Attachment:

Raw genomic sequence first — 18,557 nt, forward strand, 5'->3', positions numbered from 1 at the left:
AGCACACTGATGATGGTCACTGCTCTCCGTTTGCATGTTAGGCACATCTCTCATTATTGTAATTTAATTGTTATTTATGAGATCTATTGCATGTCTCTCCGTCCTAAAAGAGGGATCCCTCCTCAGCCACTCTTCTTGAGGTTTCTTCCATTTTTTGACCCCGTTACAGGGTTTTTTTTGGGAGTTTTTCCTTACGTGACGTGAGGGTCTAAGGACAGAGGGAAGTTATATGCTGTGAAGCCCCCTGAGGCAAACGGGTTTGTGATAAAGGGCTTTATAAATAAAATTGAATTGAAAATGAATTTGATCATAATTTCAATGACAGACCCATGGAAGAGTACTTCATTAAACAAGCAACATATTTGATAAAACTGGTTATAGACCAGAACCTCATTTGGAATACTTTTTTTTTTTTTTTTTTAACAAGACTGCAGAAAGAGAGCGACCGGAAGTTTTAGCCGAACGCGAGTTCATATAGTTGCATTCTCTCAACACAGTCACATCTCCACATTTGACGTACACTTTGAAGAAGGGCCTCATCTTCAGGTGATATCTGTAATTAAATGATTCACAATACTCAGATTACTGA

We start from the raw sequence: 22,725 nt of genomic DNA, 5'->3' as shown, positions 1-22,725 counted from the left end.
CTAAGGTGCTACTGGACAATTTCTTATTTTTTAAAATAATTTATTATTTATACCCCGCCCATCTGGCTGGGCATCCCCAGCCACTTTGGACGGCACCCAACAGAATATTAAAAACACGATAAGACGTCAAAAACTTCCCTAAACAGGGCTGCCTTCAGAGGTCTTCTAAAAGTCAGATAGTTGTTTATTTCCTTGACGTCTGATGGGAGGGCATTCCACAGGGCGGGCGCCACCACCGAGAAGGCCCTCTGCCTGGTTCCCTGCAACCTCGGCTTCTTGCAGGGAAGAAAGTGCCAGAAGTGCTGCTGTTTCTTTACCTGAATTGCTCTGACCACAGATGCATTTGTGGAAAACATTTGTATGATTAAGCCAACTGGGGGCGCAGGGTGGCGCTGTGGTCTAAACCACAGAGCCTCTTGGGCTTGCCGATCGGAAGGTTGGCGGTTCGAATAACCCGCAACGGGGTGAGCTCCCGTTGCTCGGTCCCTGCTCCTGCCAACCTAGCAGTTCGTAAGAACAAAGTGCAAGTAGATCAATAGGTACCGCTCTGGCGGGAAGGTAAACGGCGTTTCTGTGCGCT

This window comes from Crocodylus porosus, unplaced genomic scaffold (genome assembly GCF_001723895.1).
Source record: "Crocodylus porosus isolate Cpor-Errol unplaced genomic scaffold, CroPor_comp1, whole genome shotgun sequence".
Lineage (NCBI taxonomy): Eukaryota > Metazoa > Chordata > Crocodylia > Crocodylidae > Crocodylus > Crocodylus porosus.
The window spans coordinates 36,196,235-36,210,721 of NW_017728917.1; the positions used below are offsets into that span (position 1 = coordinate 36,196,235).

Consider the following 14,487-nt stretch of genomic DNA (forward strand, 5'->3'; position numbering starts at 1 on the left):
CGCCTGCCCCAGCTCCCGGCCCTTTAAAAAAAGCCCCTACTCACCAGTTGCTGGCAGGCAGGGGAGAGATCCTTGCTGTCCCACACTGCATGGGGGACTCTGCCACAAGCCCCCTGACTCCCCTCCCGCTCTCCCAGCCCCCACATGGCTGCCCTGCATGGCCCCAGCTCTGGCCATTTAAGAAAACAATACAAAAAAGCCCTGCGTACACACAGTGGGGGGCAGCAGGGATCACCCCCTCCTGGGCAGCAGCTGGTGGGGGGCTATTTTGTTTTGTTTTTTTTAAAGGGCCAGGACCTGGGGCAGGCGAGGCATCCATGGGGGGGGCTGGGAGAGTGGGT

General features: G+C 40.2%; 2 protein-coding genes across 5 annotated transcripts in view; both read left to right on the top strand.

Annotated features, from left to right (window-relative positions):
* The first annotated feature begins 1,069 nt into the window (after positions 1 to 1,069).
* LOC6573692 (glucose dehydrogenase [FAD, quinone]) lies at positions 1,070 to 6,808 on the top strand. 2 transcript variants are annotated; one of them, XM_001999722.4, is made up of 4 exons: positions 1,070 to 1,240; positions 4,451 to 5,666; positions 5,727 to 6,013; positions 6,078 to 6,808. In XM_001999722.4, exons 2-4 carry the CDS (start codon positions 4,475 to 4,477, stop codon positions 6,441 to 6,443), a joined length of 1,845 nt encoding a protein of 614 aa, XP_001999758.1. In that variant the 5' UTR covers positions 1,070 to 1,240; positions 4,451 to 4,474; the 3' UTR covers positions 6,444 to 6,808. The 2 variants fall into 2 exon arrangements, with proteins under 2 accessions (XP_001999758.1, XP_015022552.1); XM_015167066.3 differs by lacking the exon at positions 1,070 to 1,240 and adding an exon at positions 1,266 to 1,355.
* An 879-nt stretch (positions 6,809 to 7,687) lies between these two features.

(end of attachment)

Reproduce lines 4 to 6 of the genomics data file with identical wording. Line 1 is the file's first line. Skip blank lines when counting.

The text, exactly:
CTAAGGTGCTACTGGACAATTTCTTATTTTTTAAAATAATTTATTATTTATACCCCGCCCATCTGGCTGGGCATCCCCAGCCACTTTGGACGGCACCCAACAGAATATTAAAAACACGATAAGACGTCAAAAACTTCCCTAAACAGGGCTGCCTTCAGAGGTCTTCTAAAAGTCAGATAGTTGTTTATTTCCTTGACGTCTGATGGGAGGGCATTCCACAGGGCGGGCGCCACCACCGAGAAGGCCCTCTGCCTGGTTCCCTGCAACCTCGGCTTCTTGCAGGGAAGAAAGTGCCAGAAGTGCTGCTGTTTCTTTACCTGAATTGCTCTGACCACAGATGCATTTGTGGAAAACATTTGTATGATTAAGCCAACTGGGGGCGCAGGGTGGCGCTGTGGTCTAAACCACAGAGCCTCTTGGGCTTGCCGATCGGAAGGTTGGCGGTTCGAATAACCCGCAACGGGGTGAGCTCCCGTTGCTCGGTCCCTGCTCCTGCCAACCTAGCAGTTCGTAAGAACAAAGTGCAAGTAGATCAATAGGTACCGCTCTGGCGGGAAGGTAAACGGCGTTTCTGTGCGCT

This window comes from Crocodylus porosus, unplaced genomic scaffold (genome assembly GCF_001723895.1).
Source record: "Crocodylus porosus isolate Cpor-Errol unplaced genomic scaffold, CroPor_comp1, whole genome shotgun sequence".